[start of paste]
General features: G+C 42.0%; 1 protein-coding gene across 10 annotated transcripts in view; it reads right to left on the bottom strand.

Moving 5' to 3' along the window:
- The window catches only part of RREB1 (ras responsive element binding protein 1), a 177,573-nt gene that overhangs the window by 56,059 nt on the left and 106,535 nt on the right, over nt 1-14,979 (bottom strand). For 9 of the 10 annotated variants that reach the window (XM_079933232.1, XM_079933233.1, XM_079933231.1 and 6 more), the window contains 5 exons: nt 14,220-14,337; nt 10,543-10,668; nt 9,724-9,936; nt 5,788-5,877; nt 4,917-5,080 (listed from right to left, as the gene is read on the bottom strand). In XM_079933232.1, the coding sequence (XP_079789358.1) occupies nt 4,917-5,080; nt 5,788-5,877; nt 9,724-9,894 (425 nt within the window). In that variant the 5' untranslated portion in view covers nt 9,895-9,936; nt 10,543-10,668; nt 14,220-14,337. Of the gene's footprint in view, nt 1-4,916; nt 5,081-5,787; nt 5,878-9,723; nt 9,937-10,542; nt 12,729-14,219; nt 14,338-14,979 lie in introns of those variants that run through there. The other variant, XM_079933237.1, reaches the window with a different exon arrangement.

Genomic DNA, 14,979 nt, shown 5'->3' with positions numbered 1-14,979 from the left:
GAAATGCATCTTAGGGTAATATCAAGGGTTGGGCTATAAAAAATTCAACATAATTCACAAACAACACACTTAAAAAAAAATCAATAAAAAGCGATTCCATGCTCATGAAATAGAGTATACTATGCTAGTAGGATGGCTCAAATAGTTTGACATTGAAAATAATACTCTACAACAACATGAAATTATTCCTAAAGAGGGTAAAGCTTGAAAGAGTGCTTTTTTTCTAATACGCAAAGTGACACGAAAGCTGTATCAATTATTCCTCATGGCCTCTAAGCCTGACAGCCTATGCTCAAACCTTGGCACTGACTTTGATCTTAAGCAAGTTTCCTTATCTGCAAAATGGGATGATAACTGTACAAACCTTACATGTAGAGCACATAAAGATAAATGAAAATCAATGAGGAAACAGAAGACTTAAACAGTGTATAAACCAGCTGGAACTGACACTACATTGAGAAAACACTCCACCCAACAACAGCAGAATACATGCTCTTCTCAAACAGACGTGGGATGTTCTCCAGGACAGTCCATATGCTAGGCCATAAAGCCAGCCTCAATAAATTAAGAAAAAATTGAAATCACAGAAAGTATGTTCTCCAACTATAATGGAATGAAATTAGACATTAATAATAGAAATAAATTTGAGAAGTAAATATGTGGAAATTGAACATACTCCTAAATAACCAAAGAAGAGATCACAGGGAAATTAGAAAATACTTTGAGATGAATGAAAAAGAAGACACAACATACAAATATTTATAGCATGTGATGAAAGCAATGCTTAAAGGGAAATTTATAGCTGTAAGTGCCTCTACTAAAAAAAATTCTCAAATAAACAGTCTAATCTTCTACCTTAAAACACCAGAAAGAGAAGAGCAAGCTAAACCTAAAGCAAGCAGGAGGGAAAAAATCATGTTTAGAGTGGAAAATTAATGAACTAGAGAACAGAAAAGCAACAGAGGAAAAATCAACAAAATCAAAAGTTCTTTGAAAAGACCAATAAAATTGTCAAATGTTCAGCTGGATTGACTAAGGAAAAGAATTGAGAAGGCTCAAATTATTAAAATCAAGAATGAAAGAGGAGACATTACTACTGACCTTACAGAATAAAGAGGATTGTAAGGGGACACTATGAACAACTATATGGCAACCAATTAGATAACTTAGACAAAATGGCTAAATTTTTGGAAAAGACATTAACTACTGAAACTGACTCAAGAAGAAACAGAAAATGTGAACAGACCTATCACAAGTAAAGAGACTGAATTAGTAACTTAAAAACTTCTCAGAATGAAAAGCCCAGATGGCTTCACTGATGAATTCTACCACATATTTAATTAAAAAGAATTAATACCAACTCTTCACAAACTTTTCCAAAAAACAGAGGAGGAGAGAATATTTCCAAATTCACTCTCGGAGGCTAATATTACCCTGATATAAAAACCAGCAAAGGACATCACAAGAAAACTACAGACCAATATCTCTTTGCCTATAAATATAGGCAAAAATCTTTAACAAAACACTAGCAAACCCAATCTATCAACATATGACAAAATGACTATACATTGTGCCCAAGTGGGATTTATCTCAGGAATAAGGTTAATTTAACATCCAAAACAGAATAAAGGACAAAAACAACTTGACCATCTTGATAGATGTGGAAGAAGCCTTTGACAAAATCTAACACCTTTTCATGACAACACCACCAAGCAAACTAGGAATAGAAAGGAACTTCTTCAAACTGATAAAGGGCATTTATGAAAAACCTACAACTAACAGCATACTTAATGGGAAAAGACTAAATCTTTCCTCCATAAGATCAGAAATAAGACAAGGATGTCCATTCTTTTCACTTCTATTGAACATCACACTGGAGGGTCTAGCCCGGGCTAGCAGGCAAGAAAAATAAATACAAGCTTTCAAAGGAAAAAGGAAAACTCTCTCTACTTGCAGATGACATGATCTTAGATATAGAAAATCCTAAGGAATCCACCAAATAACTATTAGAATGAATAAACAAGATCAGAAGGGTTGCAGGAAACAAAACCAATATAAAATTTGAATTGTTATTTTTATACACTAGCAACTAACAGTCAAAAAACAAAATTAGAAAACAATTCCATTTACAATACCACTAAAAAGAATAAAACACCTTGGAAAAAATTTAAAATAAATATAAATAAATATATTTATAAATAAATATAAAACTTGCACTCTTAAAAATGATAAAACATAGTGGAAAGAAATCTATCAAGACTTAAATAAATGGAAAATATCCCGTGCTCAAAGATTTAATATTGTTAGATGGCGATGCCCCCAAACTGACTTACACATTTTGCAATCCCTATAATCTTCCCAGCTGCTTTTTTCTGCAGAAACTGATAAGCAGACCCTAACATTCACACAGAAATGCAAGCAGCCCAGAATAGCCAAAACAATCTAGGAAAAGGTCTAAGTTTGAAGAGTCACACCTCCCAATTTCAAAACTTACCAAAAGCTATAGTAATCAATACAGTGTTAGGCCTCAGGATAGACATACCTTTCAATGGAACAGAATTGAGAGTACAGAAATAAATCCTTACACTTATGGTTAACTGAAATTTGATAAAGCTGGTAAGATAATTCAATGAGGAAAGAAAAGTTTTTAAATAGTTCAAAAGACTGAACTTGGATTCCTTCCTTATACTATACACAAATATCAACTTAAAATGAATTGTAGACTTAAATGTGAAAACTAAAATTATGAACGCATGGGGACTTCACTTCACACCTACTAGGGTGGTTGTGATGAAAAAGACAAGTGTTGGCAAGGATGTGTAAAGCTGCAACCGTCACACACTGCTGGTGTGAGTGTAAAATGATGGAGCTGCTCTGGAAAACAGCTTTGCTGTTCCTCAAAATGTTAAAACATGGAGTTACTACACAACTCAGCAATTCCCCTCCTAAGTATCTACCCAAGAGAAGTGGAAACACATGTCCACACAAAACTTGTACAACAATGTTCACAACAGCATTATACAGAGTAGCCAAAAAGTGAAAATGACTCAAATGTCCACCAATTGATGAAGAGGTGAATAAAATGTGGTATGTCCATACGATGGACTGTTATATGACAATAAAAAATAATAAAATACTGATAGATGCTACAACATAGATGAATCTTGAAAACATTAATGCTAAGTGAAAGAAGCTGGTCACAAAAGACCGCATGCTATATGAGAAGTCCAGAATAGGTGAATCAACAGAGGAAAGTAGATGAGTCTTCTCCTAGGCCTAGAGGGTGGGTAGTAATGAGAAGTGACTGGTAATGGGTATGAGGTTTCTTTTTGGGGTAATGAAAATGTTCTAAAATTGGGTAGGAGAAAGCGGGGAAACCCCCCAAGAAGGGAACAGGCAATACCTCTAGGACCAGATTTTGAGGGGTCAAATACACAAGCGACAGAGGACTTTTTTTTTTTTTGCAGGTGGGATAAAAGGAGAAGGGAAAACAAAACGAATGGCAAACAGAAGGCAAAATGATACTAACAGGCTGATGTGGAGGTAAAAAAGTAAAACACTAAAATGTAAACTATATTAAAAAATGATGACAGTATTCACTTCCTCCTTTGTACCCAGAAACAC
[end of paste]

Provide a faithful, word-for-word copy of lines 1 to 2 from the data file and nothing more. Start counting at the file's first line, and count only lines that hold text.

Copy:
General features: G+C 42.0%; 1 protein-coding gene across 10 annotated transcripts in view; it reads right to left on the bottom strand.

Moving 5' to 3' along the window: